- Main Piece: Garba (Amit Bhai)
- Informant’s Background
- What is it?
- “Garba is basically a mass form of dance that is done in a circle around a statue of a god. There is a basic set of movements that almost everyone who goes to a Garba knows – and if they don’t know it, they learn it, it’s not too difficult. But there are an endless amount of combinations of these basic steps – every line that circles the statue Garbas have no size limits, sometimes a dozen people come out, sometimes a thousand – it just depends on the occasion, time and place. There are also two very different forms of garba. While both use the same basic set of moves, one is performed with sticks called Dandiyas in hand, and one is performed without. The video I have recorded is of me performing with Dandiyas.”
- Where did you learn it:
- “Considering it’s a part of Gujarati culture, I managed to pick it up growing up between weddings and Garbas. But now I go with my friends and create new combinations of steps every time.”
- What does it mean to you?
- “I know it’s a religious event, but that’s not the way it’s viewed by most people, at least people here in America. It’s kind of become a social event. Over a thousand people, all different ages and from different parts of India come to the “ACC Garba” that I go to. It’s such an incredible time, everyone looks forward to it: you get to catch up with friends, meet new people, and just dance and have a good time with thousands of other people. So for me, it really just means a whole lot of fun.”
- What is it?
- Context of the Performance: Garba is traditionally performed at the Hindu festival of Navratri that goes on for 9 days, celebrating the goddess Durga.
- My Thoughts: I believe that the festivities that encompass Navratri – large amounts of people, music, and dance – caused the event to expand beyond simple religious purpose. Religious cause and dedication did not need to be a requirement to participate in this event, so it began to spread to communities beyond just Gujarati’s – everyone is looking for a reason to party. I thought that this form of dance was also interesting when compared to other forms of dance from India such as Kathak and Bhartnatiyam. Both of these are referred to as “classical” forms of dance and it is seriously frowned upon when people perform these without “proper form.” Garba on the other hand is a form of dance that is all welcoming and people encourage one another to dance regardless of their knowledge of the form. This could stem from the reason that while Kathak was originally performed for Royalty and with the purpose of telling a story – there was a greater air of serenity and perfection that encompassed it, where as Garba was performed as a form of mass worship (which in hinduism, we find to be less strict – requiring simply the intention) and eventually transformed into a mass form of entertainment.Garba (Garba (Amit Bhai)Amit Bhai)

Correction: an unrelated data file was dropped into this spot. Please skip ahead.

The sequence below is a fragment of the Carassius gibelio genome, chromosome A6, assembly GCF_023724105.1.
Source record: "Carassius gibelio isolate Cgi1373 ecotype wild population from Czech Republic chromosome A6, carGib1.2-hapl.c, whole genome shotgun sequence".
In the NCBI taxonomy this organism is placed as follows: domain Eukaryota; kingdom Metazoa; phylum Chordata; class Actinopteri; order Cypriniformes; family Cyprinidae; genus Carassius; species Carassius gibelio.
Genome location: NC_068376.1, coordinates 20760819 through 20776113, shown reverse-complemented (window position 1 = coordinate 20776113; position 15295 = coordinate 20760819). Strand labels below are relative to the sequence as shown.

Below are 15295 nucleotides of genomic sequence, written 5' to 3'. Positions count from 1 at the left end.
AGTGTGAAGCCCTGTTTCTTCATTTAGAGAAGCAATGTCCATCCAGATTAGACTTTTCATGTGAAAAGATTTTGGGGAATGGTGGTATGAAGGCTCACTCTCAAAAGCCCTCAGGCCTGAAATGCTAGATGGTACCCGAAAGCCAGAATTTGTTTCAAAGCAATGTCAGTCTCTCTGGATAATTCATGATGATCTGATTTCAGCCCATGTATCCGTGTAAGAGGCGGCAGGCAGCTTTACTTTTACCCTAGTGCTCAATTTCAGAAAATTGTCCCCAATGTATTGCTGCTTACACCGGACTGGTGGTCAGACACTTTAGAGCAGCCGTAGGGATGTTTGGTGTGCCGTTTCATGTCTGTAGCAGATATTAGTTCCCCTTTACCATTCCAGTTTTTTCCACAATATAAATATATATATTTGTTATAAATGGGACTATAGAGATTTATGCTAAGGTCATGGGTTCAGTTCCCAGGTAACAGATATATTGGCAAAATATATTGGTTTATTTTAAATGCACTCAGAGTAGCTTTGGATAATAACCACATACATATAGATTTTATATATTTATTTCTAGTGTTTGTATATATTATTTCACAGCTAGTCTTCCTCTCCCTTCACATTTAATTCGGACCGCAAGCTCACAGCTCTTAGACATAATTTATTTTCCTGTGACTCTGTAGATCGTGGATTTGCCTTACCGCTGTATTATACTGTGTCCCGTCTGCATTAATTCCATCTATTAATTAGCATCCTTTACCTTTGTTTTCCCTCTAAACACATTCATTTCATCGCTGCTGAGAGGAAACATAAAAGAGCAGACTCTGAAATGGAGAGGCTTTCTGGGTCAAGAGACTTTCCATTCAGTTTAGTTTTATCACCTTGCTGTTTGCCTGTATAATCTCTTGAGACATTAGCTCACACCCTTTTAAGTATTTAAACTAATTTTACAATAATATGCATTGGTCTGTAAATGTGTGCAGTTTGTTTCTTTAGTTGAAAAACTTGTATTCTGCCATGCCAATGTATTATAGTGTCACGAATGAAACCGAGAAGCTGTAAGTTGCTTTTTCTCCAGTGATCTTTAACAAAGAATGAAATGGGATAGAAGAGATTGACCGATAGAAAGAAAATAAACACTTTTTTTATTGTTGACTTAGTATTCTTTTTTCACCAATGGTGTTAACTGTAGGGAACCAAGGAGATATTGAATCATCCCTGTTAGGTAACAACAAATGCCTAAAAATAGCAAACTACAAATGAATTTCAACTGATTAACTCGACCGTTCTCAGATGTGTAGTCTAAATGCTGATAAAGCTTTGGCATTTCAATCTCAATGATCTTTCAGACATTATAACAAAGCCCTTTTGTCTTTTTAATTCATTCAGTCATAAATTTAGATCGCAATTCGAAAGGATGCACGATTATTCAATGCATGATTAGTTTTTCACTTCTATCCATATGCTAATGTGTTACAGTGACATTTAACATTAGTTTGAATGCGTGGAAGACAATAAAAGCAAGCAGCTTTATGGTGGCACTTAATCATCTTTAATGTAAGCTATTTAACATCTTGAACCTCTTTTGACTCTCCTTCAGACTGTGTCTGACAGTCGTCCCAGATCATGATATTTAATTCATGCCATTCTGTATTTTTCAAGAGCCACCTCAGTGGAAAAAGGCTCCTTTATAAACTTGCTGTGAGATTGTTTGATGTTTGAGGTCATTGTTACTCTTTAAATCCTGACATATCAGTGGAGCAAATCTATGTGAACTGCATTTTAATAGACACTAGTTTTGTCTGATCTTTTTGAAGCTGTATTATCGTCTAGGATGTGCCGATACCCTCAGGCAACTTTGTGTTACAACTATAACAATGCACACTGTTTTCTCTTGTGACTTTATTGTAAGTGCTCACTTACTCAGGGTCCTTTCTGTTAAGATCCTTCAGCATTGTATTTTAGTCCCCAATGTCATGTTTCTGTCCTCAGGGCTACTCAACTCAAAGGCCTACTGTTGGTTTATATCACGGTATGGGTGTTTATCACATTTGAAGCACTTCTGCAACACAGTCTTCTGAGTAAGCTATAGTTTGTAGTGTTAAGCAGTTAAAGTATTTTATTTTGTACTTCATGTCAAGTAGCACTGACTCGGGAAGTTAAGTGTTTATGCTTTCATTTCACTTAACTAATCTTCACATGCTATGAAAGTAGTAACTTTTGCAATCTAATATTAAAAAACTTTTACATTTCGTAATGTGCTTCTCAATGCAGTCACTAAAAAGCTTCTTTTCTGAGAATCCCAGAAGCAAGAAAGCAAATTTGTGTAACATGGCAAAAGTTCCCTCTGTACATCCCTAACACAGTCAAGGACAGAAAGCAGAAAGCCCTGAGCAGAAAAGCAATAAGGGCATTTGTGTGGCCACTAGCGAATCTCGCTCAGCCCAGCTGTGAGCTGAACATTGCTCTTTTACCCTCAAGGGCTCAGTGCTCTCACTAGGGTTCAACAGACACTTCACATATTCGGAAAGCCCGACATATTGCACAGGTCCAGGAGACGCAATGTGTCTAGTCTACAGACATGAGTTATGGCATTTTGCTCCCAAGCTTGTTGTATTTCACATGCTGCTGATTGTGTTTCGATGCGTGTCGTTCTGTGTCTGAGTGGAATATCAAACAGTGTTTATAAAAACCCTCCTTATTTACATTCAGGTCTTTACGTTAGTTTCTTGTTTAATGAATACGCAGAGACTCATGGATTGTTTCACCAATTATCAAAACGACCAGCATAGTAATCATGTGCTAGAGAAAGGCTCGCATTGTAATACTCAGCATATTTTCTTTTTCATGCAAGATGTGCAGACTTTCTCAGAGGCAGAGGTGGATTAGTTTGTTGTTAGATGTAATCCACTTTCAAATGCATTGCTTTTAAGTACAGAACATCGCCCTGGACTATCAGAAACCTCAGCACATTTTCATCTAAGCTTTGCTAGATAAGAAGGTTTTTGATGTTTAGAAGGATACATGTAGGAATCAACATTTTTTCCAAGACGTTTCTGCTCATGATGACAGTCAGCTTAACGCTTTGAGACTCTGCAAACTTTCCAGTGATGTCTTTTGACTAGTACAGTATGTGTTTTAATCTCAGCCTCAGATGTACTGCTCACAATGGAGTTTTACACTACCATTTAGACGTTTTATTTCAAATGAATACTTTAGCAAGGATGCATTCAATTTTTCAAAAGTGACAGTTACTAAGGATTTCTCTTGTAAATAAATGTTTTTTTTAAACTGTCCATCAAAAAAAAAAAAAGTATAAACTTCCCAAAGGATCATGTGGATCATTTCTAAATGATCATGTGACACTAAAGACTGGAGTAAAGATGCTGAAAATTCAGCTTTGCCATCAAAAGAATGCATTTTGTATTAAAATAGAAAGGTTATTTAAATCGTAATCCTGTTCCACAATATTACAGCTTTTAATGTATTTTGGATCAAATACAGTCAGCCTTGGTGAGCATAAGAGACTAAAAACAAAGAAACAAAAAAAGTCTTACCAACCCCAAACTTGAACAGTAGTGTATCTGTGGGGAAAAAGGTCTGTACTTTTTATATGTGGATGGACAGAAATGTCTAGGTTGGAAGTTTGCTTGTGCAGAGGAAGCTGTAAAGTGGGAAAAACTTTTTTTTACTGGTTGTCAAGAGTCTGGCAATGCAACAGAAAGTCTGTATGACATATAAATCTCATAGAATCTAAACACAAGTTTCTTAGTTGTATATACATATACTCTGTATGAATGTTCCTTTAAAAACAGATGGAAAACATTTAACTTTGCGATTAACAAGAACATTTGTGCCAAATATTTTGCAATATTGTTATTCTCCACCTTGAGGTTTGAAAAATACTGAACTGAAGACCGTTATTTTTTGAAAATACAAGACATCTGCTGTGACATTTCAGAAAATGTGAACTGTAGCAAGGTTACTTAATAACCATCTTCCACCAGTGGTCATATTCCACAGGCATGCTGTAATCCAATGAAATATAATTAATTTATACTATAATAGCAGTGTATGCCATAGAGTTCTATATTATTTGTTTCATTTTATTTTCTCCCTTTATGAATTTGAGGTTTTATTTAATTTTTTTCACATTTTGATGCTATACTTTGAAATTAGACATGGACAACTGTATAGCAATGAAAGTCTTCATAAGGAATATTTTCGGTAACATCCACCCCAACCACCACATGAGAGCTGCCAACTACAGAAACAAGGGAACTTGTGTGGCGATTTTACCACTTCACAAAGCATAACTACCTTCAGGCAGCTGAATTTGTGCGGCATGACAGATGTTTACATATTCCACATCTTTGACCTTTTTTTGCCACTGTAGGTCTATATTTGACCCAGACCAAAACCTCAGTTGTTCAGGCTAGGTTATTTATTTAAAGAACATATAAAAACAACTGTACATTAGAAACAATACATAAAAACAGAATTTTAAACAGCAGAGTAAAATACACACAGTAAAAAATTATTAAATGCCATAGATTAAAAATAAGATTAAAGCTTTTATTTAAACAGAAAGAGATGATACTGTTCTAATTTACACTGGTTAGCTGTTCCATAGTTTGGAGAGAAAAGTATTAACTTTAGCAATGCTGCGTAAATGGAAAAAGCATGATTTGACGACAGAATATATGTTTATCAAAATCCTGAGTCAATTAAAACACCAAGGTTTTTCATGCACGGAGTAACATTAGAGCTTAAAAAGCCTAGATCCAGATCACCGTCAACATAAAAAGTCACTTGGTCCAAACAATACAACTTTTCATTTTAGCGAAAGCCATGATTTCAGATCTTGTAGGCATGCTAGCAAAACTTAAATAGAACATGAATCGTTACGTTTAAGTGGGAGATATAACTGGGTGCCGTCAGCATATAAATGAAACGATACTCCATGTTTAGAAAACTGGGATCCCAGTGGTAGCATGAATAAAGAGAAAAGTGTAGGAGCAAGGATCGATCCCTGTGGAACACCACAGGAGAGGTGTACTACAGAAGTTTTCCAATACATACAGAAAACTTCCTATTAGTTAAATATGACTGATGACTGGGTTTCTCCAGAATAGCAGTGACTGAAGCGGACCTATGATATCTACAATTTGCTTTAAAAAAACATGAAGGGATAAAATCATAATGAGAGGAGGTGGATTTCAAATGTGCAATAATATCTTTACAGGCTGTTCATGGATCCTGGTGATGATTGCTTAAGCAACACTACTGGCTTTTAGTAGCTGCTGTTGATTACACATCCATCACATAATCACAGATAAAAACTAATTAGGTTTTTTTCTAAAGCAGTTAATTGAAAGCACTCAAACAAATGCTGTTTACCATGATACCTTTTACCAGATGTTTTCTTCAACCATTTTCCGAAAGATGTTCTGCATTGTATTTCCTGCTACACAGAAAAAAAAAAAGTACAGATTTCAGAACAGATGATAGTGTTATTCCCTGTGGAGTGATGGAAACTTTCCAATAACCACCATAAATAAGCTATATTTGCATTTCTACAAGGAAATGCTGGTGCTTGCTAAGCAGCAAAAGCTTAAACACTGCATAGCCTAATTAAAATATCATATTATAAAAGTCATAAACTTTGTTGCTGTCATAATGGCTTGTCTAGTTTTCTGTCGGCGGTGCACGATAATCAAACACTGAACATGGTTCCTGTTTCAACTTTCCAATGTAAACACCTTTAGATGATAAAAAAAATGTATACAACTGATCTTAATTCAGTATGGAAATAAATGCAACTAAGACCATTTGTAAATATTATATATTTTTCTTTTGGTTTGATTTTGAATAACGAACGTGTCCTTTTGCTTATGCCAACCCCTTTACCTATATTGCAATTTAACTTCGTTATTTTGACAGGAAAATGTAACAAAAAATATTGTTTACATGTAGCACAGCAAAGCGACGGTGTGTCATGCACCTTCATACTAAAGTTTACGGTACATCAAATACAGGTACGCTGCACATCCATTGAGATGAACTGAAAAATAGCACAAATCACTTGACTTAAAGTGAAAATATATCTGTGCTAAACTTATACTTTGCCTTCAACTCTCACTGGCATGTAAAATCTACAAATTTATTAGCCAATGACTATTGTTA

- Main Piece: Mindi Cót is a card game where 4 people are broken into 2 teams. Each person gets 13 cards and there are 13 rounds. Every round, each individual takes turns playing 1 card that is the same suit as the first card that was played – the highest card wins the hand. The winner of the hand is the plays a card first in the next round. A “trump” suit, or “sir” is decided by the first individual who does not have the suit that is being played – what ever suit he plays will be the trump suit for that game. Any card in the trump suit is stronger than any other card in any suit. You are only allowed to play a different suit than the first card if you have no cards of that suit. Any other suit (besides the trump suit) is considered weaker than the first card played. The goal of the game is to have your team possess the most “10” cards in their winning hands. The 10 cards are neither valued more nor less than a 10 – they are treated as 10s, sometimes this confuses people. If both teams win two 10s, the team with the greater number of hands wins (7+ hands, as there will be 13 rounds played). One team winning all four 10s is considered “applying a cót” to the losing team – which is a shot to most peoples pride.
There are many variations of the game though, such as a 6 person game where two decks are used, but the “2”, “3” and half of the “4” cards are not used in play. Then there is an 8-person version played with 2 decks and in order to claim a hand as yours, the same individual has to win two hands in a row. There are also variations where the trump card is decided upon before the start of the game. Also where the trump card can be redefined during the game, but I do not know how this version is played. I have heard of this game being played with the goal being to just have the most number of hands, and winning all 13 rounds is considered a “baavanyo,” but I’ve never really played that version.
- Informant Background:
- What is it: It’s a card game that all of us friends grew up playing together – that is really just what it is, a game.
- Where did you learn it: We all saw our fathers playing this game at get-togethers and we picked it up by watching them. It was rare that we played with our fathers; we would just play amongst each other as kids.
- What does it mean to you: I especially like this game because it takes wit, concentration and brainpower to play the game well. Good coordination with your partner and attention to what cards have been played is the key to winning, and I love a game that requires a smart strategy.
- Context of Performance